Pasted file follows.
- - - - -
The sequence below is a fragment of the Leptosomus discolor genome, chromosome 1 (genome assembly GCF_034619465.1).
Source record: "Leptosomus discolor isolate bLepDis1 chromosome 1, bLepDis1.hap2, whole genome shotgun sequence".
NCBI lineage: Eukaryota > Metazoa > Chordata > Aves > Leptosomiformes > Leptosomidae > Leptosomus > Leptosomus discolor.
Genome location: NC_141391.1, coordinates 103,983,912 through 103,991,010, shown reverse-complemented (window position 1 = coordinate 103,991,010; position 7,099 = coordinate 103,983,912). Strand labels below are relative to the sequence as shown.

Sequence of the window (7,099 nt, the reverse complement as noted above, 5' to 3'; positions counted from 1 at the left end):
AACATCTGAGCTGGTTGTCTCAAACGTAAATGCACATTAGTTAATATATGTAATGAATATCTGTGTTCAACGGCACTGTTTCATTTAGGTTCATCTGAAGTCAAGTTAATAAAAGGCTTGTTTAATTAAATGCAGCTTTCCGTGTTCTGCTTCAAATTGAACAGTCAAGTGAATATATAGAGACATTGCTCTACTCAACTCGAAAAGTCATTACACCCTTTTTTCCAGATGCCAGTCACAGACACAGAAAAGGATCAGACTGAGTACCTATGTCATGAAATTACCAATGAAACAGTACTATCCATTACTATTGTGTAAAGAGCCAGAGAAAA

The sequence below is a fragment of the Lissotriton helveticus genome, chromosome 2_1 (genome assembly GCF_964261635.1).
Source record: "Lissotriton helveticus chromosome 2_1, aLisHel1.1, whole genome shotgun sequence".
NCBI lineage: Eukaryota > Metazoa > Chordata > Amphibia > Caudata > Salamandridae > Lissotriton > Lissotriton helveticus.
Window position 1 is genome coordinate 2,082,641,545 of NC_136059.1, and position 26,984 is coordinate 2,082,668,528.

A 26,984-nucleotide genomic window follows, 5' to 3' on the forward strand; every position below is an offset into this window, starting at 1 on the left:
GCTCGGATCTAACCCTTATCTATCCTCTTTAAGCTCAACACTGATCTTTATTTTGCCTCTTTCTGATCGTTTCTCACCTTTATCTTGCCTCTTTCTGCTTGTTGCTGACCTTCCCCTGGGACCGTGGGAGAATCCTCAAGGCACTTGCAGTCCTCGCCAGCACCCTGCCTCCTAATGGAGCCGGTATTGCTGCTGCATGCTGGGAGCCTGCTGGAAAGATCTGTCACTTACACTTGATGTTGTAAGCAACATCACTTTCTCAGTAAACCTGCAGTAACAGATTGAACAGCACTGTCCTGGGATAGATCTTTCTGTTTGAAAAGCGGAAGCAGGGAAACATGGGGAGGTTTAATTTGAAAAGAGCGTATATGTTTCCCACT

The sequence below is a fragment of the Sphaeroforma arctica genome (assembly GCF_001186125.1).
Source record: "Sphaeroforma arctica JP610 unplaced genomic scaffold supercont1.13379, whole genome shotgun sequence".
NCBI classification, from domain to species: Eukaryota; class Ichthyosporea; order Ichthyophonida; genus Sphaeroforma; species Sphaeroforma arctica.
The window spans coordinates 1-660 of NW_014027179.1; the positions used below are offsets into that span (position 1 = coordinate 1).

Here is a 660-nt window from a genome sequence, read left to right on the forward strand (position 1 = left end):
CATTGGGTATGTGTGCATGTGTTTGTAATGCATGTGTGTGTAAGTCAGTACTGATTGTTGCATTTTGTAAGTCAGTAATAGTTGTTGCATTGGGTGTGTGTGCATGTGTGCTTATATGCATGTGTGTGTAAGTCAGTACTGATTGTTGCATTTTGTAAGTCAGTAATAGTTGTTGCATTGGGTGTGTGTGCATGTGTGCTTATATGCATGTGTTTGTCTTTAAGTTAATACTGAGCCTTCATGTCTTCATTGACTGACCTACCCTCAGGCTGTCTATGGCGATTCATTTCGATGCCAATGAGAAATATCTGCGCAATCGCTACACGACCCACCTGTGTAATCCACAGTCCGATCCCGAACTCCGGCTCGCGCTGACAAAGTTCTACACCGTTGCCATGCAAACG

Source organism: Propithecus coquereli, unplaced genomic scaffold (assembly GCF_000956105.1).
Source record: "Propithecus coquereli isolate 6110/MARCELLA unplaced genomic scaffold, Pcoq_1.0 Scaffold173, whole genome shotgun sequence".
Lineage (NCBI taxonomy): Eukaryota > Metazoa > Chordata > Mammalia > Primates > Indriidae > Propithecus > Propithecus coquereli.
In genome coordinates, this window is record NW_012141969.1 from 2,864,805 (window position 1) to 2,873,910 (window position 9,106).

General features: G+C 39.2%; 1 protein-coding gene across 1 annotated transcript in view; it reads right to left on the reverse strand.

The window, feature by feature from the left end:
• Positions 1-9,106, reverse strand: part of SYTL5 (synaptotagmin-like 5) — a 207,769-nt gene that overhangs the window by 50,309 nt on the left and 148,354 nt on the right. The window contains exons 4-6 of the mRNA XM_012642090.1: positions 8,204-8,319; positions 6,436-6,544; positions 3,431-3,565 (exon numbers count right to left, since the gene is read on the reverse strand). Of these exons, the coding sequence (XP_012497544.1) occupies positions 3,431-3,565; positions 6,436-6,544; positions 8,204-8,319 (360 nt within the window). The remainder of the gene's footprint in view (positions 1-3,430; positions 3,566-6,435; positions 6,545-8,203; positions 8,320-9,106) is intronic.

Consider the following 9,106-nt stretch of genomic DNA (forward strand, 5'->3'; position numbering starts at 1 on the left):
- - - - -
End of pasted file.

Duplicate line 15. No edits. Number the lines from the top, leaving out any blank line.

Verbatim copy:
NCBI classification, from domain to species: Eukaryota; class Ichthyosporea; order Ichthyophonida; genus Sphaeroforma; species Sphaeroforma arctica.